The Sangamon County Historical Society has a busy schedule filled with monthly programs, special events, tours and more. Since we operate on a June 1 to May 31 fiscal year, our meeting season normally begins in September and ends with our annual meeting and dinner in June. July and August normally provide a break, but we're not immune to throwing in an extra program or event if the opportunity arises.

   In much of late 2021 and early 2022, our monthly program meetings were presented on-line because of Covid 19 regulations, but in April, 2022 returned to live meetings on the third Tuesday of the month, 5:30 p.m. in Carnegie Room North at the City of Springfield's Lincoln Library, 326 S. Seventh Street, Springfield. 

As in the past, our program meetings are free and open to the public. Free parking is available in the garage under the building. Street parking is also available. Special Events and Tours reflect the availability of the event or tour site. 

  For specific information about our monthly programs and other history related stories, go to Society News.
   For information about our annual events, see below:


   We normally hold three annual events, but when we slipped into 2020, we managed to get in two program meetings before canceling future on-site meetings and special events because of the Covid pandemic.. That meant the cancellation of our 2020 and 2021 Trivia Night fundraisers, our  Annual Echoes of Yesteryear Oak Ridge Cemetery Walk in October 2020 and Holiday Party in December 2020  (as well as our annual dinner in June 2021). Our  17th Annual Echoes of Yesteryear Oak Ridge Cemetery Walk, postponed from 2020, will be held on Sunday, October 3, 2021 unless bad weather forces its cancellation. There is no rain date. For details on the 2020 event, see below:

Mother Nature Puts Damper on 2021 Oak Ridge Cemetery Walk. Annual Event Rescheduled for Sunday, October 2, 2022! 

     We hoped you would circle Sunday, October 3, 2021 on your calendar, electronic or otherwise and you did, but Mother Nature forgot to pencil it in. As a result, plans for the Society's popular annual Oak Ridge Cemetery Walk had to be cancelled for the second year in a row, this time because of heavy rains and thunderstorms that hit the area.  Concerns over the spread of Covid put it on hold in 2020. 
    The outdoor event  provides a glimpse of the history and heritage of Springfield and Sangamon County.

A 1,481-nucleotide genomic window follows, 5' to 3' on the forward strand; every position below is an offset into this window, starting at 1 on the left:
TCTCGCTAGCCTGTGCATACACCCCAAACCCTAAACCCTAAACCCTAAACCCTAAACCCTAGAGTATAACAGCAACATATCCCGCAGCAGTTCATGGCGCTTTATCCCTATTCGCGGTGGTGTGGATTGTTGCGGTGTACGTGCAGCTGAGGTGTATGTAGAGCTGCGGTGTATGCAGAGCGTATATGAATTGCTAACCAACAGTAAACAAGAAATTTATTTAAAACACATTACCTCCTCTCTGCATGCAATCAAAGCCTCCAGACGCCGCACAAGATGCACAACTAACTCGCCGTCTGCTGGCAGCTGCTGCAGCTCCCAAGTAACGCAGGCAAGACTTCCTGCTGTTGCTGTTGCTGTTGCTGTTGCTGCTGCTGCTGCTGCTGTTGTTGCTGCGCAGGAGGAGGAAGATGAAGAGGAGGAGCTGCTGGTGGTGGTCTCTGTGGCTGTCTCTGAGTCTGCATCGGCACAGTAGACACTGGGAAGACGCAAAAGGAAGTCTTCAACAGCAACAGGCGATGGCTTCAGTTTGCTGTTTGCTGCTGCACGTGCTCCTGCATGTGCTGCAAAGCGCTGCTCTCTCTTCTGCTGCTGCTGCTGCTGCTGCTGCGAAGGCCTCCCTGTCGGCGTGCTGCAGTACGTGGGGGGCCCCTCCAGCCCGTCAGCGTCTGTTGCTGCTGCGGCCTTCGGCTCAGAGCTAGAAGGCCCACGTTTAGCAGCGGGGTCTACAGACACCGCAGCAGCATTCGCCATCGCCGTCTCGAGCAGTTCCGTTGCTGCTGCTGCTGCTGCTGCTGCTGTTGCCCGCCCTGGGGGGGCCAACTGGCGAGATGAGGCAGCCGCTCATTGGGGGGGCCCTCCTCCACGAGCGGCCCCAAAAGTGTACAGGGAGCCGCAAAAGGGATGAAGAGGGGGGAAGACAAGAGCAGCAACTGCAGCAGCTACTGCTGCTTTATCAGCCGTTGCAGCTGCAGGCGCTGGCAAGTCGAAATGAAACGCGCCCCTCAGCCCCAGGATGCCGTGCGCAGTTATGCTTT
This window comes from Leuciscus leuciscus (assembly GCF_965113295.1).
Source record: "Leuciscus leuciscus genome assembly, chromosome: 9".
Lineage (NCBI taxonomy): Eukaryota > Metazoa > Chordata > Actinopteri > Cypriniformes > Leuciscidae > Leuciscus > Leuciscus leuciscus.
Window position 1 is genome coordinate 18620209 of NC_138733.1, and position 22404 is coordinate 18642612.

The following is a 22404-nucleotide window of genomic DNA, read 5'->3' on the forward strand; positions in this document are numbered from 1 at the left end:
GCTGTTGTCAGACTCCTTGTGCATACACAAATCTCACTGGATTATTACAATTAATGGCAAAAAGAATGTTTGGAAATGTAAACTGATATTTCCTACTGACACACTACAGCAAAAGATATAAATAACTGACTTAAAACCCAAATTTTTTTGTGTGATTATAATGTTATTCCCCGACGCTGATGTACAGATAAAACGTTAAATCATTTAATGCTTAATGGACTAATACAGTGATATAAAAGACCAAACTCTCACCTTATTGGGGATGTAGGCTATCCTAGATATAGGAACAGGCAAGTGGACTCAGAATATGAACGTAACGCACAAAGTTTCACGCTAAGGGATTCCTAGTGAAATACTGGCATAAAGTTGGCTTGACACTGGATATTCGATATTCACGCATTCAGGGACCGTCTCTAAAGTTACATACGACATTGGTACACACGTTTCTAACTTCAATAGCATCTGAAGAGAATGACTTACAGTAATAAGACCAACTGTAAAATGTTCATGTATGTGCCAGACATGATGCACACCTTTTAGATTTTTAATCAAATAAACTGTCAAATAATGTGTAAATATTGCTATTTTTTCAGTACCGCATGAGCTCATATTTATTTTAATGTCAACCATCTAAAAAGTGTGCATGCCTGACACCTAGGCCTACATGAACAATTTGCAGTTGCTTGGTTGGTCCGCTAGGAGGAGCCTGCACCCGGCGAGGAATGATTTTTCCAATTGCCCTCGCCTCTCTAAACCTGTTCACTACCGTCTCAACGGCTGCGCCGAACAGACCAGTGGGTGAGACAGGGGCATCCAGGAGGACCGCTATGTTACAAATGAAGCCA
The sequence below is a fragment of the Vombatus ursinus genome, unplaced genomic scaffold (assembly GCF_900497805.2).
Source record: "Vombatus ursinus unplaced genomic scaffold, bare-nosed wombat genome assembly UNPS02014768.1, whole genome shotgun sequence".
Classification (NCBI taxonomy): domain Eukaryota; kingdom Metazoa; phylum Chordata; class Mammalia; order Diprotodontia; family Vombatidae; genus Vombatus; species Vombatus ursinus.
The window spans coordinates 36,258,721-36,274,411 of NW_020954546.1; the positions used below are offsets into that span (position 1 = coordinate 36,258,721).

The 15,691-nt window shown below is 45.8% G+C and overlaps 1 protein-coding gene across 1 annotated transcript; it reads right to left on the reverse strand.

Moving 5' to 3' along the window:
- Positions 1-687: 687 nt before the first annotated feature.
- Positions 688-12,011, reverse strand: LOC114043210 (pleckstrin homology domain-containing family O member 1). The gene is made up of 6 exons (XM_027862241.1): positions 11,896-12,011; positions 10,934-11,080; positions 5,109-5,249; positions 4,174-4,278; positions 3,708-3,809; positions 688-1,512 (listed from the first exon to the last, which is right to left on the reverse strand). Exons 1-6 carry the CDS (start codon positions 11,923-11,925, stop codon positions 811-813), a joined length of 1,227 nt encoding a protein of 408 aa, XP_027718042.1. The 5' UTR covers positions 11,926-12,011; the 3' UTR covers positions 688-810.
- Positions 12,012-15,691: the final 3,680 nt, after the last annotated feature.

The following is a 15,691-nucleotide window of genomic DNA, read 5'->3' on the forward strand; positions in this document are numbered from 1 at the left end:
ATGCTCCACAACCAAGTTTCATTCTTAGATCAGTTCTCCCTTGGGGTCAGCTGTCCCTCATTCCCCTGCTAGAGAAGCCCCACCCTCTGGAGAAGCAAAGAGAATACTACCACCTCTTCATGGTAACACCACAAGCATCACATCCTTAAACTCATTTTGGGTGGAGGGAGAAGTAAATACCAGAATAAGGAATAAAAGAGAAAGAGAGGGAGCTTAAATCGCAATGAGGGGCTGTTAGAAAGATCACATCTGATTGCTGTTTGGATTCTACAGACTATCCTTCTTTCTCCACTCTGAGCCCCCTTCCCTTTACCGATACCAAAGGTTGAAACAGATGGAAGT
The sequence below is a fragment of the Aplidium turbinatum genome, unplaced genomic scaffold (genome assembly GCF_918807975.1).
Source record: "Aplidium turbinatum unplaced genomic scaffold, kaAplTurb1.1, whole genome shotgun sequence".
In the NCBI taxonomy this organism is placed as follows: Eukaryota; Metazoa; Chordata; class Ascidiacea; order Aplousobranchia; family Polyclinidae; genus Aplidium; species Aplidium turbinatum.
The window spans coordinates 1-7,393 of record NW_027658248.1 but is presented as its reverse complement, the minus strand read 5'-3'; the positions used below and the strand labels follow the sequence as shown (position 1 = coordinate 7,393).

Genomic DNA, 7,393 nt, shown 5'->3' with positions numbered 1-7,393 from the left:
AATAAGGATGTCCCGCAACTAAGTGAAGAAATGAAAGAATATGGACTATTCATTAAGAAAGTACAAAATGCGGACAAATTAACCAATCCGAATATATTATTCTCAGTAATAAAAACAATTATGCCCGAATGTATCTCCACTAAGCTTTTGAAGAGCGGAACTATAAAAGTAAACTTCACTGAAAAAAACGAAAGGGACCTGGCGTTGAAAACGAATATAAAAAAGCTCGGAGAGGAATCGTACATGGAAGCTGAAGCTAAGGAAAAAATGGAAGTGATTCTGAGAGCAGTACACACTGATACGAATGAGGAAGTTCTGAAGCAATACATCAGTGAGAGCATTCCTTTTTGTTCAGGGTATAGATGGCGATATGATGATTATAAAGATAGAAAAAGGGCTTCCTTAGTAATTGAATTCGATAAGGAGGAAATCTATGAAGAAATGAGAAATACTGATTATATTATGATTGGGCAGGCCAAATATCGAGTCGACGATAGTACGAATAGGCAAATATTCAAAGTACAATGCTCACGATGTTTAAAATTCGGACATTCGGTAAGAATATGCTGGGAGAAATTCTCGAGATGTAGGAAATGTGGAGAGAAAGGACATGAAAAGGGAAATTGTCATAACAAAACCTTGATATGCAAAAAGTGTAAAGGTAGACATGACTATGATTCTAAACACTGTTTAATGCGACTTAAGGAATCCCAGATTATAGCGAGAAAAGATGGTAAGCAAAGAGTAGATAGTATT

Some walking is involved, but the distance would have been somewhat shorter than in past years, about half a mile, noted Cemetery Walk chair Mary Alice Davis. Since it will be re-offered in 2022, we've left in place some of the suggestions and background we posted here for the 2021 walk. Both the sites and information will hold true come next October: 

    "We always suggest wearing comfortable clothing and shoes, and with the help of Mother Nature, hope to have nice weather for the event as we have in past years." The only caveat, she noted, is if it rains. "We do not have an alternate date. In the event of rainy weather, it would be cancelled."
    If the weather looks iffy, you can check the Society's website, sangamonhistory.org, its Facebook page, or call 217-525-1961 and hear a recorded message if there is a cancellation.
    All participants must park in a designated area west of the Oak Ridge Cemetery Bell Tower
    You can use either entrance to Oak Ridge--Monument Avenue on the south or J. David Jones Parkway on the west, but in either case, signs posted along the way will direct you to the designated parking area for the Walk.
    The parking area is located adjacent to the bus pickup and return area and also to an area where you can purchase snacks and drinks manned by the Springfield and Central Illinois African American History Museum. Although there is no charge for the Walk, the Society welcomes donation to help offset its cost. The Society will have a table in the same area should you wish to make a contribution.
     The tour, “Echoes of Yesteryear: A Walk Through Oak Ridge Cemetery” will run from Noon to 4 p.m. The last tour begins at 3:15 p.m.
    At the seven sites selected for this year's walk, you'll find actors dressed in period costumes who will portray eight individuals who made significant contributions to our community. The personal stories of each historic figure will be interpreted at his or her respective gravesite in the cemetery.